Budget funding our biggest challenge- FIRS

The biggest challenge that the Federal Inland Revenue Service (FIRS) is currently grappling with is funding of the 2016 budget and subsequent ones.

Chairman FIRS  Mr Tunde Fowler stated this  while responding to questions from reporters after the opening ceremony of the meeting on Transfer Pricing in the Economic Community of West  African States (ECOWAS), said the Federal Government has had a recourse to funding its budgets from taxation by ensuring that all corporations operating and making profit within the country pay the appropriate tax when due.

The forum had: Protecting the Tax Base and Building a Strong Investment Climate Across the Region as its theme.

Fowler urged all citizens whether in the state or local government to pay their right tax and levy, and assured that the FIRS would ensure optimal expenditure of the fund.

He said: “The biggest challenge for FIRS this year is to fund our current and future budgets. But at the same time, being the largest economy, some people might say the second after the evaluation of the exchange rate.

“However, we have to rely on taxation to fund our budget and subsequent budgets; and we have to ensure that all organisations operating within Nigeria, making profit within Nigeria pay the taxes that are due to Nigeria.

“I think it is a collective drive. All of us in Nigeria, whether you are paying federal tax or state tax or local government levy, we just have to pay the right amount of taxes while we as administrators we do the best we can do with it.”

Explaining the topic “transfer pricing”,  Fowler said it meant to make profit in one location and declare it in another place where there is  lower tax rate to deny the country where the income was generated the accruable tax benefits.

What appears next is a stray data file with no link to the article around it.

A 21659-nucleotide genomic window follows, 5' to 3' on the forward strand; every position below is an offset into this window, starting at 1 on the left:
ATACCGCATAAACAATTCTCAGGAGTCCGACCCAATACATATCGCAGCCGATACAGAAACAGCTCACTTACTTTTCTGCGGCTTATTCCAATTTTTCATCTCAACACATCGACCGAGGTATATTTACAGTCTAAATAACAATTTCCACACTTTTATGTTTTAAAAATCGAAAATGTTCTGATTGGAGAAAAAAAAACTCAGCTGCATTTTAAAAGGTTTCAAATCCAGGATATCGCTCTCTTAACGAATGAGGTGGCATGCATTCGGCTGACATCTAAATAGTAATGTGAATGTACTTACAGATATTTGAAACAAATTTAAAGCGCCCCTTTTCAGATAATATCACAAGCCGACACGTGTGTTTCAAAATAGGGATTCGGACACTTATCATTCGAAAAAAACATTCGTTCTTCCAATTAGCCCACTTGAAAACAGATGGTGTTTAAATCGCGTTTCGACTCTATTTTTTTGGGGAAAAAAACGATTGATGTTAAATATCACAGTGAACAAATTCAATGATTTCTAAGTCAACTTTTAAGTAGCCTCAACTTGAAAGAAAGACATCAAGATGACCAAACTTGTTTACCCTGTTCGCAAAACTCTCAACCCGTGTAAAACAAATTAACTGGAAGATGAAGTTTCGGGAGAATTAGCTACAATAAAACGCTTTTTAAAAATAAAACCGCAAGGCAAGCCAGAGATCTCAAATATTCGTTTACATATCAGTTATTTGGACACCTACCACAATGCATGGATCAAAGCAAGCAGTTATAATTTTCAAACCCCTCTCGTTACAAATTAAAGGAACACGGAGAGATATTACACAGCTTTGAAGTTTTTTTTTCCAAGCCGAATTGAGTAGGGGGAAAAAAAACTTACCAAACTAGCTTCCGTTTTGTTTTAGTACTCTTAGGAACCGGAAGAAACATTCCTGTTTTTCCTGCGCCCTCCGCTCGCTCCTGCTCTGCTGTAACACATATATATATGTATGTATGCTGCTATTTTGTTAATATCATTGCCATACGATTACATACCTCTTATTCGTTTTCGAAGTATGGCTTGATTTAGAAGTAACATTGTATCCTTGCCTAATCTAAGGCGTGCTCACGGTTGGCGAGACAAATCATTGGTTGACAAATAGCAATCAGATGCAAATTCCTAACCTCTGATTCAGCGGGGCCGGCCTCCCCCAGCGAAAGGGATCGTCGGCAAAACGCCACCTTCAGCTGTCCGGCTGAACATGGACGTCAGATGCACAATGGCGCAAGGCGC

He said:”What they are talking about is transfer pricing, because when profits are made in one location but declared in another location usually where the tax rate is lower.

“So, let’s give a simple example. You might have companies- multi-nationals operating in Nigeria and declaring the profit in another country where the tax rate is lower. So, where the income is made or the interest is generated from does not benefit from the taxation.”

The FIRS chairman said the challenges of price transfer has caused Organisation for Economic Cooperation and Development (OECD) $250 billion loss of taxation of which the West African sub-African region lost about $9million in the circumstance.

He said: “It is a problem all over the world. Like I said earlier the OECD last year gave a figure of $250 billion loss in taxation. One of the speakers from ECOWAS (Economic Community of West African States) said within the West African sub-region, we are looking at between $3million and $9million.  If you convert that, you can imagine what it can do for any African country.

“This forum has two focuses. One is to improve the level of tax administration, to exchange ideas and ensure that the tax administration within the sub-region have to do with these issues. We have treaties whereby you will not be taxed in two different countries.

This has nothing to do with double taxation. “



Speaking earlier  at  the opening ceremony  the ECOWAS Commissioner for Industry and Private Sector Promotion Kalilou Traore stated that “The Economic Community of West African States is committed to implementing programs that facilitate regional integration and making it work for private sector operators and the people of West Africa,”